The Contribution of the Natha Family

The Natha family miraculously managed to out manoeuver the authorities and stayed in their house and business in Nelson Street. Mr Ismail Natha and his sons selflessly took it upon themselves to see to the upkeep of the Masjied. In 1992 as Apartheid’s demise was on the wall, additional renovations were made to cater for the spiritual needs of more and more workers whose companies were relocating from the central city into the northern suburbs.


The Abolition of Apartheid

With the abolition of Apartheid in 1994, the Muslims started to move back into the area at a rapid pace and during Eid and Jumuah prayers there were approximately 300 musallees overflowing out onto the pavements and into the road. The Masjied could then only accommodate 400 males and 200 females. Females could unfortunately not be catered for during Jumuah or Eid prayers, as there were too many male musallees. This necessitated the purchasing of an adjacent property for expansion purposes.

The Expansion Project

Algamdoellielah, as property prices skyrocketed, towards the end of 2004 we were fortunate to be offered an adjacent property for R590 000.00, by our non-Muslim neighbour, the late Mr. Cockrell. By the end of 2004 we managed to raise the money and in January 2005 we purchased this property. By the end of 2008, we incorporated it into the existing Masjied. It currently houses part of the Masjied, our Sheikh’s office, a library, a store-room, 4 classrooms and our Assistant Imam, Sheikh Dawood Ebrahiem occupies the servants quarters while the hearse is parked in the driveway. We secured the Masjied with the necessary burglar bars, security gates and palisade fencing. Cameras were installed for security purposes and to record all lectures at the Masjied. It will in future also serve to relay lectures via video streaming to the upstairs and the ladies sections. We are looking at ultimately video streaming all lectures directly to the homes of our community Insha-Allah Amien.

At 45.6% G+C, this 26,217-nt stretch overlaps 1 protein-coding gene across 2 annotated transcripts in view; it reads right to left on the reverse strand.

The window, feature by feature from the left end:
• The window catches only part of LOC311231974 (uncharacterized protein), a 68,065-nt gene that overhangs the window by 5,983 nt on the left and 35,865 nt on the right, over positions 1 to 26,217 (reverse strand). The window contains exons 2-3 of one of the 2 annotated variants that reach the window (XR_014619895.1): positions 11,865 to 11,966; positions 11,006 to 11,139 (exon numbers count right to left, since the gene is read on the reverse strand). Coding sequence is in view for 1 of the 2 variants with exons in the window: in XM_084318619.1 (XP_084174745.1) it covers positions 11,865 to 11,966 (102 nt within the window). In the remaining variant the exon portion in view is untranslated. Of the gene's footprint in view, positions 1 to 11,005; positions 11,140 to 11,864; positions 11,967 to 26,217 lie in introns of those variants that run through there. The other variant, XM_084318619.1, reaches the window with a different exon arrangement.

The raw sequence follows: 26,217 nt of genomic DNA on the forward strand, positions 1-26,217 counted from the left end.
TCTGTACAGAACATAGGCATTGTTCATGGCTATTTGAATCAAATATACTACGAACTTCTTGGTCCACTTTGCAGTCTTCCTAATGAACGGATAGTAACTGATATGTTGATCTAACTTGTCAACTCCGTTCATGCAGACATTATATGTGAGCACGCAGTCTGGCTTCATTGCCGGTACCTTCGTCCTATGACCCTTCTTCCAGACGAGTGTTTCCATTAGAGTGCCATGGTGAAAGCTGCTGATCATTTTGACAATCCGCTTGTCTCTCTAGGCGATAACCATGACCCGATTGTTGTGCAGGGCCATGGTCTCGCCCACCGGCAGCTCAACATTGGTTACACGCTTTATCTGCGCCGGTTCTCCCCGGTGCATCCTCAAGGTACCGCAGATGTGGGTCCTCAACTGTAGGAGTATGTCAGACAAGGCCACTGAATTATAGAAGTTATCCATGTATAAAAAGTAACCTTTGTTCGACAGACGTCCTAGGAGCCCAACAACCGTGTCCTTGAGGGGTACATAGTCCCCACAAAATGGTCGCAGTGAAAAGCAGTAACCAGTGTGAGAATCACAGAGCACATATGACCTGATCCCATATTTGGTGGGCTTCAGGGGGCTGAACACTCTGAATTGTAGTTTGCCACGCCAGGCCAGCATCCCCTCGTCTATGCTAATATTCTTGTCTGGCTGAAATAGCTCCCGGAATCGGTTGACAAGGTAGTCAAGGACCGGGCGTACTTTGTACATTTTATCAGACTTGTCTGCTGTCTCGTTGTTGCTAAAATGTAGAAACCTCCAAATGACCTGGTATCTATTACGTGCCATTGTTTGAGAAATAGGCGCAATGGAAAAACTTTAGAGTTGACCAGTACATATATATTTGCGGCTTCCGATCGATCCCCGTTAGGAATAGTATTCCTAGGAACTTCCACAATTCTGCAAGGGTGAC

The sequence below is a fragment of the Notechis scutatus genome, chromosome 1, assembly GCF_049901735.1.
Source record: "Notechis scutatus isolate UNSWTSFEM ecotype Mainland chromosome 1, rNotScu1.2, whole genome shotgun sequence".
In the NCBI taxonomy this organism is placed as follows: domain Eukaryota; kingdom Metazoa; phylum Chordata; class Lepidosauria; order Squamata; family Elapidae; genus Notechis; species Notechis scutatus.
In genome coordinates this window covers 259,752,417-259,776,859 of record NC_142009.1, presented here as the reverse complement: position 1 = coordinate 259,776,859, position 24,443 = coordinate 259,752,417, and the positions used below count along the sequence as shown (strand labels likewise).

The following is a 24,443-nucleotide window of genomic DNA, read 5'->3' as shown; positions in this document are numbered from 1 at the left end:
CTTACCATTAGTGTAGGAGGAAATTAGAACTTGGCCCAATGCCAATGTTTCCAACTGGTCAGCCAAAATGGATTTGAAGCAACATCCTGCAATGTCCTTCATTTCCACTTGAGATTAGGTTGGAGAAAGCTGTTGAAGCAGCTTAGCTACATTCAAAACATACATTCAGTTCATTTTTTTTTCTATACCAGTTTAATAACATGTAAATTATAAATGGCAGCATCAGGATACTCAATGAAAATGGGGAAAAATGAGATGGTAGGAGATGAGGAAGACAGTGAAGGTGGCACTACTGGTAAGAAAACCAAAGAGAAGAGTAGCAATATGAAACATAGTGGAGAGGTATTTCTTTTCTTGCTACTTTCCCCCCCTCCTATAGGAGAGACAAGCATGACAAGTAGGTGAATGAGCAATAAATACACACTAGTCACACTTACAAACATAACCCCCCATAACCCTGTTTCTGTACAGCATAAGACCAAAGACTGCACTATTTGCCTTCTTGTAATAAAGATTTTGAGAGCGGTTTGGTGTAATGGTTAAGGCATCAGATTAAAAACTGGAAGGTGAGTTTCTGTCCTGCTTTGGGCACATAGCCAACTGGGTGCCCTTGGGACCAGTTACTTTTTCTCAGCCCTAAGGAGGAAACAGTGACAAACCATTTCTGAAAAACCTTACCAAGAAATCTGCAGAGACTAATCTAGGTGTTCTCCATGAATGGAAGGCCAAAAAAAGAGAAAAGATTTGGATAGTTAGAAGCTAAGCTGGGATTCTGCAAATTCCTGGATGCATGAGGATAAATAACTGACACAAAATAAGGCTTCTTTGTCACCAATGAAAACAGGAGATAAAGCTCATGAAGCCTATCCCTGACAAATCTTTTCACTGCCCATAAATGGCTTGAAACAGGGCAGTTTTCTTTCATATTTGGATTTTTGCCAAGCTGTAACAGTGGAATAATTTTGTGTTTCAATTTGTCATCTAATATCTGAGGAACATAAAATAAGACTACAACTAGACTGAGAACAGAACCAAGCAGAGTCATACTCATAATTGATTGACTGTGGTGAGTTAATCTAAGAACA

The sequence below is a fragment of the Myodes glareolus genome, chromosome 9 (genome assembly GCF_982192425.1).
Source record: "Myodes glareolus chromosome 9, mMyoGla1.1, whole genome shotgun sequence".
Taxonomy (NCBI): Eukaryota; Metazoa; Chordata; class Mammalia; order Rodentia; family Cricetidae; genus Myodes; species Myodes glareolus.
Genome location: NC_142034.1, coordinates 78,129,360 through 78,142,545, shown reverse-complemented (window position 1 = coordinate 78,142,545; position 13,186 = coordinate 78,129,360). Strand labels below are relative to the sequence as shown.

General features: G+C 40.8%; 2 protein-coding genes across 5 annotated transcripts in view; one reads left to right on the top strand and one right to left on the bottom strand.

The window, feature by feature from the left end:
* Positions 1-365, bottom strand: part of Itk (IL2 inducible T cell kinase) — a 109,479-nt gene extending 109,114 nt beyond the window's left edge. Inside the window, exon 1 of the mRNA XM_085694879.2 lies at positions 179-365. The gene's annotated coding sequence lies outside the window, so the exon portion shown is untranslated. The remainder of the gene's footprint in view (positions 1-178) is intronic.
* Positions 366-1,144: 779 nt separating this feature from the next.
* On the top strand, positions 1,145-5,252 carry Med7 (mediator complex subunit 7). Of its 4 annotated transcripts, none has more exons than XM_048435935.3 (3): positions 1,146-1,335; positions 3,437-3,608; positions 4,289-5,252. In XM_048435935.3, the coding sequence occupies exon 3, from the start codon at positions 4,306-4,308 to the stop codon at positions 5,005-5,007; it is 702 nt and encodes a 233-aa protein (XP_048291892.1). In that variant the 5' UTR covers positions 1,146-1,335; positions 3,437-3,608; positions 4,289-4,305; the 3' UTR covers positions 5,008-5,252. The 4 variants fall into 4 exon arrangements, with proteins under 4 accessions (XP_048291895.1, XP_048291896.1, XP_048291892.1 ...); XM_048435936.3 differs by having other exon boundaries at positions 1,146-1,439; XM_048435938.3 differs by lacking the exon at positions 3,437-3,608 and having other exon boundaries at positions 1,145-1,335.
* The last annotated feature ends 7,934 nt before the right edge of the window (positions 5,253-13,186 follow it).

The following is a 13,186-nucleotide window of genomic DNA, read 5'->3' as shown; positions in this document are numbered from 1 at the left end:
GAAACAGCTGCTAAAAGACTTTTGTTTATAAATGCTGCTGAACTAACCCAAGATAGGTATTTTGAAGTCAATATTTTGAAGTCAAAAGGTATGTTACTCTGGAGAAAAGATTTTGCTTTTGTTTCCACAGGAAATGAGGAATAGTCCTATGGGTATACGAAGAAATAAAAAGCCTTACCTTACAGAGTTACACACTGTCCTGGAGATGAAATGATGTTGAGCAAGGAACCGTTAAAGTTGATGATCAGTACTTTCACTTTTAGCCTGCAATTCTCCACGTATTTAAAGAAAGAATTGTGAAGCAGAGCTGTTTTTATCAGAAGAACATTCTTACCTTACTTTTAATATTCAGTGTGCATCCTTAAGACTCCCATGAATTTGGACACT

New Developments

In 2009 our neighbour at 131 Goodwood Street, the late Mr. Gouws indicated to us that he would like to give the Masjied first option to purchase his house at a price of R900 000.00. With the magnificent support of the community and an enormous fund raising drive by our late Ghafith Imam Omar Abdullah, we managed to raise this money within a matter of 3 months. The house was duly purchased and transferred into the Quloobul Moe’mieneen Trust. It is currently being used as part of the Madrassa infrastructure, a store-room for the Beitul Maal while we are also using the back section to accommodate our caretaker / administrator, Hadjie Abdul Nasier Samaai. We have just partnered with Awqaf SA to install a rain-water harvesting tank and a system to use grey water for irrigation purposes. This water is being used to water our vegetable garden in the back of the 2nd house where we will use the vegetables for our soup kitchen and for generating extra funds. The vegetable garden will be run as a project by the madrassa students. 

Future Developments

The 3 properties have just been consolidated into 1 and we are currently embarking on a drive to have it rezoned as a place of worship with the necessary re-development. We also intend to embark on a separate drive to purchase additional ground close to the Masjied, for parking purposes and for building an All-Purpose Centre to cater for the needs of our growing community of approximately 800 Muslim families. Another option would be to purchase the Protea Old Age Home opposite the Masjied which will open all sorts of opportunities for this dynamic community Insha-Allah Amien. We are also in negotiations with Awqaf SA where we will possibly enter into a joint venture with a property development initiative so that we can work towards our ultimate goal of becoming self-sufficient Ameen.


The Goodwood Islamic Society is a registered Non Profit Organisation (NPO : 054631) that caters for the spiritual, educational, social and welfare needs of the Goodwood community (and surrounds) which has grown to in excess of 1000 families. The Society is administered by a democratically elected Executive Committee who, together with the Imaamat of the Masjied work closely together to achieve the goals and objectives of the Society.